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New bankruptcy rules under the 2005 code

Bankruptcy has been around for many years, and it has helped many people and their families start over fresh financially. Bankruptcy can make a bad financial situation turn into a learning experience, and help people try and not make the same mistake twice and avoid getting into debt again. Now, with a few bankruptcy rule changes, hopefully it will help more families become financially responsible.

Chapter seven changes

Choose between chapter 7 and chapter 13 bankruptcy Prior to the new bankruptcy rules, many people have got to choose whether they want to file a chapter 7 (liquidation) bankruptcy or a chapter 13 (repayment) bankruptcy, and many people were choosing to file a chapter 7 bankruptcy. Since the new bankruptcy laws passed in 2005, it is making a person’s income determine if he can file a chapter 7 or 13 bankruptcy. New income rule The new bankruptcy rule is making bankruptcy filers determine if their current monthly income will allow them to be eligible to file a chapter 7 bankruptcy. This new rule will start comparing a person’s current monthly income, against the median income for a household comparable in size. If a person’s income is less or equal to the median income, then he is allowed to file for chapter 7 bankruptcy. If a person’s current monthly income is more than the median, then there are other requirements which must be met to determine if he can file a chapter 7 bankruptcy.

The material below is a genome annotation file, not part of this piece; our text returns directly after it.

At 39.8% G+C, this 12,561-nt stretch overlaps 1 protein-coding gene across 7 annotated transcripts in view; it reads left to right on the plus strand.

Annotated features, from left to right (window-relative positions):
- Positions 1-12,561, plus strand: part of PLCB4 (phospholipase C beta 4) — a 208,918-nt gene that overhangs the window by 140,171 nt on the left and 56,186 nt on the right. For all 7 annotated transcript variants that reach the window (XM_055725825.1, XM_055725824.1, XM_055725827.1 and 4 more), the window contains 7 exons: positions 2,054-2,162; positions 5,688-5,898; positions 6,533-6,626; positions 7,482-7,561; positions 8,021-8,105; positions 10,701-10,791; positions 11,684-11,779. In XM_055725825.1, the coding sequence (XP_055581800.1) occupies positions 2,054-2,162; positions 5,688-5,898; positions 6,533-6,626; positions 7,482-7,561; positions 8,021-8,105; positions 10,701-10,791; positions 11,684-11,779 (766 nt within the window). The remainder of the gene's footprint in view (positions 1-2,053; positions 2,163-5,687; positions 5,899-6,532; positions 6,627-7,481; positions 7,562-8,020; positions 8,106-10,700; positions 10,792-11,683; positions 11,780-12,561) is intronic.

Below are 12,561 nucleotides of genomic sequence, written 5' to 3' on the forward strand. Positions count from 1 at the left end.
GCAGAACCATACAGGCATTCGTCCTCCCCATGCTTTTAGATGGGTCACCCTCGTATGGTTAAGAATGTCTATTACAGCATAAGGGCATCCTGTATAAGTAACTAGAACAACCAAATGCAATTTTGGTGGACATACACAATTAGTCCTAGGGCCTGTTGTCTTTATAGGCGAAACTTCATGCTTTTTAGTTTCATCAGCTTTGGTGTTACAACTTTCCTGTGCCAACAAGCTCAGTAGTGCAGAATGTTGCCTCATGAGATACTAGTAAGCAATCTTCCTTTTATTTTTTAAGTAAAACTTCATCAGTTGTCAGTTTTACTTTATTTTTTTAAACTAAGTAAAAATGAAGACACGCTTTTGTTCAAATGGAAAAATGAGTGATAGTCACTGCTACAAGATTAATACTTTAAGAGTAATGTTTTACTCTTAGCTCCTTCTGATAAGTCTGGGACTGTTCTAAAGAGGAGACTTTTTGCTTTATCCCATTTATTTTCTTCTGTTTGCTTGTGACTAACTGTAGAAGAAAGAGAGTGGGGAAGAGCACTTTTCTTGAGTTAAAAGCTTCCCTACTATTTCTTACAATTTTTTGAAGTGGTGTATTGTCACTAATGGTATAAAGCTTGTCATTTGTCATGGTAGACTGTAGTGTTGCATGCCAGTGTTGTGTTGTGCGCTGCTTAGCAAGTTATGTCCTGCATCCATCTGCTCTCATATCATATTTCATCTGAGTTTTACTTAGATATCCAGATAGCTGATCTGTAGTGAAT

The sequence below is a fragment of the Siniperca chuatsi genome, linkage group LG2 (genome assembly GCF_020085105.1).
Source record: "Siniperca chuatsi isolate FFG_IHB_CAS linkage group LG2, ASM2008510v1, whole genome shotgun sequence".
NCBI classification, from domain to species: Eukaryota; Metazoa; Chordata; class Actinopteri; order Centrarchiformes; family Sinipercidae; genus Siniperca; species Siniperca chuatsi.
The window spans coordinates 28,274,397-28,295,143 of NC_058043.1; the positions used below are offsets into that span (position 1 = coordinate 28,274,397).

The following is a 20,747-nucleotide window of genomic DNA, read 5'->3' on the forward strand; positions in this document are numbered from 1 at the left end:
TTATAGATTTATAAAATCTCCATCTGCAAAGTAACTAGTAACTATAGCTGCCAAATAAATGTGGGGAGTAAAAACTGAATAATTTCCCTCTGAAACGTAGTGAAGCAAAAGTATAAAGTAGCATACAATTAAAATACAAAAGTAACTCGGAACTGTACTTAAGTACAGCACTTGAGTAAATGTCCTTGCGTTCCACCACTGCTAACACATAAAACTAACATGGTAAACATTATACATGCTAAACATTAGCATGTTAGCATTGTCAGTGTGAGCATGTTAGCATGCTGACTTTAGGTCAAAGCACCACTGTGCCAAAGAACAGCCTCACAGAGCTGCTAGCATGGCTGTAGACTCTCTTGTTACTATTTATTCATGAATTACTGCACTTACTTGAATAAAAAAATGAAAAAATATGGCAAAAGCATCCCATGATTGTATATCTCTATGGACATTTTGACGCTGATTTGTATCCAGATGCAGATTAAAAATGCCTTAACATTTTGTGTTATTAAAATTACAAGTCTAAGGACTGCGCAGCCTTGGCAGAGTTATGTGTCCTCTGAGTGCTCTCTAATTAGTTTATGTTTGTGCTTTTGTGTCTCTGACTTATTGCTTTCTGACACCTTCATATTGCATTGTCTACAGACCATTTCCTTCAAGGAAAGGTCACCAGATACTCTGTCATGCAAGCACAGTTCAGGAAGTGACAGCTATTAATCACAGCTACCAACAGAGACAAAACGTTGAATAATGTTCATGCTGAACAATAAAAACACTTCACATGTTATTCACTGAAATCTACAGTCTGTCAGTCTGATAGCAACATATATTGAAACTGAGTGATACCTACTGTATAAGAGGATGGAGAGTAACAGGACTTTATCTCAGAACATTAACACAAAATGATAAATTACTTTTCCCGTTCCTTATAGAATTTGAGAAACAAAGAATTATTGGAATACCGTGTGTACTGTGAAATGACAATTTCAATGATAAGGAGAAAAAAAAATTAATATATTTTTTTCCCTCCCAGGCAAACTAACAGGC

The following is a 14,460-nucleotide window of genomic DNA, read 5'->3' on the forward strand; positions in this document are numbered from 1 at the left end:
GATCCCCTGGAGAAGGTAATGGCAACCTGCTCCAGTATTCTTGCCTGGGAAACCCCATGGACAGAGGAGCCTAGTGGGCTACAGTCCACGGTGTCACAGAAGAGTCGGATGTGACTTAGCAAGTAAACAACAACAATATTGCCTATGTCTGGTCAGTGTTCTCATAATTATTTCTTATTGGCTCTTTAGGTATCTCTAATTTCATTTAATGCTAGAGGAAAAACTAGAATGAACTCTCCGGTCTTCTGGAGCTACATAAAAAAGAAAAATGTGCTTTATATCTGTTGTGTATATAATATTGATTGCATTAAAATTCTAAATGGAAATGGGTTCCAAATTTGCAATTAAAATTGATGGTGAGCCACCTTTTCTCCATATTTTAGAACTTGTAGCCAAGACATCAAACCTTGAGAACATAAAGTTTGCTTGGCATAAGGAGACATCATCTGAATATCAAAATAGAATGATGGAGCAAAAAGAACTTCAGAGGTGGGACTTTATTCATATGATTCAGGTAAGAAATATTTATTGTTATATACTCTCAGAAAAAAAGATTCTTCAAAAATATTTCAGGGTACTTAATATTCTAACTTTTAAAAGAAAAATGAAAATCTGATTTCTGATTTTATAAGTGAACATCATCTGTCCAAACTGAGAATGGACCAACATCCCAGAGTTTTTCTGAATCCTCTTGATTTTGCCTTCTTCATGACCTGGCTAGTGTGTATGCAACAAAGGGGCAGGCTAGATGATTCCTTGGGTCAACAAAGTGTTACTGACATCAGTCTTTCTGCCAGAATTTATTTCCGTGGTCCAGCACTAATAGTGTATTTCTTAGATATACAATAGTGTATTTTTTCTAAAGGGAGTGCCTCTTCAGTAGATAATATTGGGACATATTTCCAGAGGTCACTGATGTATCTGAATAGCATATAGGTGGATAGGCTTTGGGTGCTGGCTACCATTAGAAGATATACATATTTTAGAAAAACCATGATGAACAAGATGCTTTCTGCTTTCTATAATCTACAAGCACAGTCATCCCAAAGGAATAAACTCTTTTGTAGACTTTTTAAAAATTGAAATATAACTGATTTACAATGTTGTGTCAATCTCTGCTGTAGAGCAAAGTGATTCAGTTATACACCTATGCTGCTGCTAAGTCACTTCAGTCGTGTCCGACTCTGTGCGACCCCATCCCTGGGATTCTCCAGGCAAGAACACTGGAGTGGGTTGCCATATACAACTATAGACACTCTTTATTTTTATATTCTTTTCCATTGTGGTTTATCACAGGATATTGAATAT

Counseling requirements

Consumer bankruptcy A pre-credit counseling session is required for all bankruptcy filers, and the pre-credit counseling session must be satisfactorily completed by an approved agency prior to a person being able to file for bankruptcy. The pre-credit counseling is to help a person determine if he really needs to file bankruptcy, or if a repayment plan will help get him financially back on track. A person does not have to accept the repayment plan as an option. He can file for bankruptcy if he would like to, but the repayment plan along with the pre-credit counseling completion certificate must be submitted to the bankruptcy court. Debtor education At the end of the bankruptcy proceedings, a person will have to attend another counseling session, and this counseling session is a debtor education session. This session teaches personal financial management, with hopes that a person does not have to file bankruptcy again. A person must submit a debtor’s education completion certificate in order for the bankruptcy discharge to be approved.

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